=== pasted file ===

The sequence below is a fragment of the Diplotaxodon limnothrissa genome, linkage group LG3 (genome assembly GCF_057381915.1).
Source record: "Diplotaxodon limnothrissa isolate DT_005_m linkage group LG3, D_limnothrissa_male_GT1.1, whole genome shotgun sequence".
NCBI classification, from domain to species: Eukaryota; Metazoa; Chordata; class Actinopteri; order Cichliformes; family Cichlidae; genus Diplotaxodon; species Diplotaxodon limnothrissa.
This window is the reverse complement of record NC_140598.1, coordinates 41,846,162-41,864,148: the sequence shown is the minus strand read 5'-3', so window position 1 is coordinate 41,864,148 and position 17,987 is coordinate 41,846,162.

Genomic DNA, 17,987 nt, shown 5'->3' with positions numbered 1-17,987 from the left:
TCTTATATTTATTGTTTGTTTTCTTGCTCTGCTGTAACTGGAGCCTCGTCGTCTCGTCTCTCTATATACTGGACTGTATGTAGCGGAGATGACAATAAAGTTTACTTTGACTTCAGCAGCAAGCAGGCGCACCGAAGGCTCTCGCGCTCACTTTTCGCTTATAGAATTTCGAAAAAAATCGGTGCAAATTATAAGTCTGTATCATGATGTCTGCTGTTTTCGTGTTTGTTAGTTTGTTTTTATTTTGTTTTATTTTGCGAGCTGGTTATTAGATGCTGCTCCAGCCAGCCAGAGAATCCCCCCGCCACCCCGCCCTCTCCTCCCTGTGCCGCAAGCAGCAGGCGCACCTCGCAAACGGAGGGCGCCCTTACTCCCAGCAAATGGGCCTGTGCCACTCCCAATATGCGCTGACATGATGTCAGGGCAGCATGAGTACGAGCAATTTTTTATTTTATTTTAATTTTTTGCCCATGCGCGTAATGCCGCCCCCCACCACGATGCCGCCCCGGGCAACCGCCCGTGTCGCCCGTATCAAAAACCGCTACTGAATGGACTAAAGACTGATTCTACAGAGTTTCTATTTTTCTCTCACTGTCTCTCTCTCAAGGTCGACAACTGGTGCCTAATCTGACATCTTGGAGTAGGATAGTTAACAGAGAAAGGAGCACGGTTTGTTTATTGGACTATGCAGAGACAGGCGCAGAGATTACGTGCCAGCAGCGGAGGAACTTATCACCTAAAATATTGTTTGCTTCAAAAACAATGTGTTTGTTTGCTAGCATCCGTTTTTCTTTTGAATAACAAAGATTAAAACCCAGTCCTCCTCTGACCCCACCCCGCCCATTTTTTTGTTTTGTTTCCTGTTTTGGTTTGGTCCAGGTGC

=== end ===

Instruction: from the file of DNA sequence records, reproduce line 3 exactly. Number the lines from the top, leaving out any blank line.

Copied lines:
NCBI classification, from domain to species: Eukaryota; Metazoa; Chordata; class Actinopteri; order Cichliformes; family Cichlidae; genus Diplotaxodon; species Diplotaxodon limnothrissa.